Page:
Robert Wallace, a researcher at Georgia Tech Research Institute (GTRI) and a leader in the Food Processing Technology Division (FPTD), is currently working with students to find a cheaper alternative for animal feed. Working with GTRI for about twenty-five years, Wallace hopes his findings may even help individuals in developing countries.
“Originally, I began looking at algae for biofuel applications, as it is noncompetitive with other sources of bio-based oils. As time went by, it became obvious that commodity foods, i.e. corn, soy, etc., are closely tied to fuel prices,” said Wallace. “A large increase in food prices is inconvenient for Westerners but is crippling for people in developing nations. So we decided a better use for the biomass was animal feed.”
Wallace’s research led to new findings in the area of focus while greatly impressing his fellow research assistants.
“Up until now, people generally just looked at it as a potential biofuel, but he was looking at it for animal feed as a cheaper alternative or as a supplement. It can’t replace feed completely, but what we are looking at is a protein along with another species called duckweed,” Catherine Kwon, GTRI research assistant and BME major, said. “We can substitute twenty percent into traditional animal feed which is usually corn or soy based.”
The research experiment, moreover, may differ from other experiments, as the project tackles a major issue: sustainability.
“I really like that it’s able to make a difference in developing nations and under served communities. I never thought I would be able to do this kind of a project, so it’s been pretty rewarding in that sense,” said Kwon.
In conjunction with Ridgeland High School, Wallace, Kwon, and other GTRI researchers on the project visited Haiti to teach students at an agricultural trade school some of the skills needed to work with duckweed, a possible animal feed substitute.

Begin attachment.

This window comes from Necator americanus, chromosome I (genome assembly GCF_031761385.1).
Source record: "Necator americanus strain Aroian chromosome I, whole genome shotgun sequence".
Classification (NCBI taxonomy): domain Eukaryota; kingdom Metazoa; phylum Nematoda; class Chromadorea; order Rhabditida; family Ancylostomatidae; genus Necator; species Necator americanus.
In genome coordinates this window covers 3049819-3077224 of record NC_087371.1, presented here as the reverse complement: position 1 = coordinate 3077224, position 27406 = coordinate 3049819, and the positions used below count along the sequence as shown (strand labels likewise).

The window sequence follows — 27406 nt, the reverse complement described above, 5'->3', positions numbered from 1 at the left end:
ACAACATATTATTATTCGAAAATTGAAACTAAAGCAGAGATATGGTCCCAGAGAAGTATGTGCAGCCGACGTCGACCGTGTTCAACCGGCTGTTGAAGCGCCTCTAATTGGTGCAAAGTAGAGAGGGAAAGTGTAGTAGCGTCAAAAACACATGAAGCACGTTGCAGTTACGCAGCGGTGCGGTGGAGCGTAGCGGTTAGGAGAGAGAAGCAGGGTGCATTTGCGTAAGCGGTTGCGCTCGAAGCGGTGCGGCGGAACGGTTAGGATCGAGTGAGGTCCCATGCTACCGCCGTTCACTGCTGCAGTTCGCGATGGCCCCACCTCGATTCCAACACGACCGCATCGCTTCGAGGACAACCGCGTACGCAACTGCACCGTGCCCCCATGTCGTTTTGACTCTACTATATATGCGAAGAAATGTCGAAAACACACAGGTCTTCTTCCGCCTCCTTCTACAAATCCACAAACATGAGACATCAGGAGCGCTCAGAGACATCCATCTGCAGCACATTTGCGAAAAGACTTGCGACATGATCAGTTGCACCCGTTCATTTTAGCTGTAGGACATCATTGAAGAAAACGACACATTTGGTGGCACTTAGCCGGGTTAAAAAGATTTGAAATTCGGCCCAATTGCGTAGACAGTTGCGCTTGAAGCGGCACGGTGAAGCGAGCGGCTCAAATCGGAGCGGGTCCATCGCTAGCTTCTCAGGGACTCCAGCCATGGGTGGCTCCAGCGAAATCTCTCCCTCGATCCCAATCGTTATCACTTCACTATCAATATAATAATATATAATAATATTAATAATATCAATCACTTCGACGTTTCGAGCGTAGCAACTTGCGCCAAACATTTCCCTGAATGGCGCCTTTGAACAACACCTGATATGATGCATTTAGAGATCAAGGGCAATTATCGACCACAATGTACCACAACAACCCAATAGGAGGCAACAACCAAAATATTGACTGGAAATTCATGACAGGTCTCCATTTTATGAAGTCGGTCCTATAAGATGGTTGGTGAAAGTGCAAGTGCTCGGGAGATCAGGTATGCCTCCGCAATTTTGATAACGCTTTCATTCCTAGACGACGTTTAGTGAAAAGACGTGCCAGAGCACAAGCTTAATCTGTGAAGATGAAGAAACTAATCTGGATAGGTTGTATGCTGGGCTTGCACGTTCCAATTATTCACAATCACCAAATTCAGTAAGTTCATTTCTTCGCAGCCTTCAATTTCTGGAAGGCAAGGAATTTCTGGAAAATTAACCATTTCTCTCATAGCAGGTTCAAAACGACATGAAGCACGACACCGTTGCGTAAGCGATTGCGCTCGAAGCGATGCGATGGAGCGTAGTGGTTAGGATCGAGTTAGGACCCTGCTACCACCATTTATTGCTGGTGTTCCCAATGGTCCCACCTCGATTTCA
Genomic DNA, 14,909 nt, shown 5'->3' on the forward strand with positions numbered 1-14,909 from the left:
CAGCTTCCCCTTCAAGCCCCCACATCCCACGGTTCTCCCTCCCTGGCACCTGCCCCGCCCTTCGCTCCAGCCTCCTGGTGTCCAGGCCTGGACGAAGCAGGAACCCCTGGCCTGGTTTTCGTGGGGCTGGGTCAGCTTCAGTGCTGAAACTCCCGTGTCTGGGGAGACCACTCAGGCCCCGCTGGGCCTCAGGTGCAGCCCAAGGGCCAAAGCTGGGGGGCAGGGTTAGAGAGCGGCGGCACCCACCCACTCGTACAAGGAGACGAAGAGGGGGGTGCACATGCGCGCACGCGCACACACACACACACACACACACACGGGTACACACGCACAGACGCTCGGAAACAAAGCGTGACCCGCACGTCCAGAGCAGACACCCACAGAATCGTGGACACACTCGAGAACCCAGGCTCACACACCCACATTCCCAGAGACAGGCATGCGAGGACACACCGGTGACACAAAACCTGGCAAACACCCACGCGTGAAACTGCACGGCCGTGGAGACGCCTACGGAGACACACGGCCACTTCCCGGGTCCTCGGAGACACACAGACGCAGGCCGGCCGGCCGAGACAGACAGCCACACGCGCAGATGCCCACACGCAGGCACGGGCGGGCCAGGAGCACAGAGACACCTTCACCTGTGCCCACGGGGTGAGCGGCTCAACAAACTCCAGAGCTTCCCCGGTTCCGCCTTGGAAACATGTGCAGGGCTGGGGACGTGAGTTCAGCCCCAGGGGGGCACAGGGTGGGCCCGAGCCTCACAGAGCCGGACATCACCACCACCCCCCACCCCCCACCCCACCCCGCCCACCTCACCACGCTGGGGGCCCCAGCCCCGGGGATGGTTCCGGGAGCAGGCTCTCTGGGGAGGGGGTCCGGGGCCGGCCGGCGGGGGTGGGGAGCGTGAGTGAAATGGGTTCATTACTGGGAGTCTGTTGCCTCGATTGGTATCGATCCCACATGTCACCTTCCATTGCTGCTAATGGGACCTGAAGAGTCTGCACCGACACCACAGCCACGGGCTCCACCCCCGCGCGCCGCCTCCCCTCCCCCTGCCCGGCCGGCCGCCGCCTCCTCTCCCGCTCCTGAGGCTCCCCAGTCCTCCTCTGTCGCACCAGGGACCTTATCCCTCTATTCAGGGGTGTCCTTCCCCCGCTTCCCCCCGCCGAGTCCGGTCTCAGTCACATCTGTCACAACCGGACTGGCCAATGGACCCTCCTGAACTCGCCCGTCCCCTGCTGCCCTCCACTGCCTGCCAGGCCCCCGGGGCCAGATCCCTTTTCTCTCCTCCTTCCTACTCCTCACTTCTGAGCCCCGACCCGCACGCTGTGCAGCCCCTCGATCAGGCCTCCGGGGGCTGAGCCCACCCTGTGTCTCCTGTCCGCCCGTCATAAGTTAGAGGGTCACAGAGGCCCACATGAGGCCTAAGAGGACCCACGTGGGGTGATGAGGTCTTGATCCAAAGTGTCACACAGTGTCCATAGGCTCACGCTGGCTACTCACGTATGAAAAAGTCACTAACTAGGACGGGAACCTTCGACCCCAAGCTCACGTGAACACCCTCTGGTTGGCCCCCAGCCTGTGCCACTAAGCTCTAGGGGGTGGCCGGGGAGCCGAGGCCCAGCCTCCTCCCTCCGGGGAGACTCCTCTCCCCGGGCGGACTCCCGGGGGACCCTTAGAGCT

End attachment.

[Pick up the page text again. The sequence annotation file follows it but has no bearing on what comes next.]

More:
“We were working with the agriculture class and teaching them the potential of duckweed. We tried to teach the Haitian students the basics and the potential these aquaponics systems have,” Kwon said.
“We partnered on the ground with Zanmi Agrikol which is a daughter organization of Partners in Health. It was very insightful,” added Wallace. “The visit was helpful in learning about the Haitian people, agricultural practices and social norms.”
The partnership with Ridgeland High School results from an effort to help promote STEM skills in high school classrooms. Moreover, Tech students mentor the Ridgeland High School students while interacting with them through Skype or on-campus events.
Although the project seems to running fairly efficiently, the use of algae has led to some minor difficulties. To combat this issue, Wallace and Kwon plan to look into other methods to remove the algae.
“Algae, in particular, are pretty difficult to harvest out of the water. The algae cells are pretty small so people have tried filtering it but it quickly blinds the filter so nothing else passes through which is obviously not very good,” said Kwon.
When asked about ideas for future research experiments, Wallace rightly claimed, “My whole life is an experiment.”
Photo: Photo courtesy of Graham Huff
View original article at: Algae as a potential animal feed substitute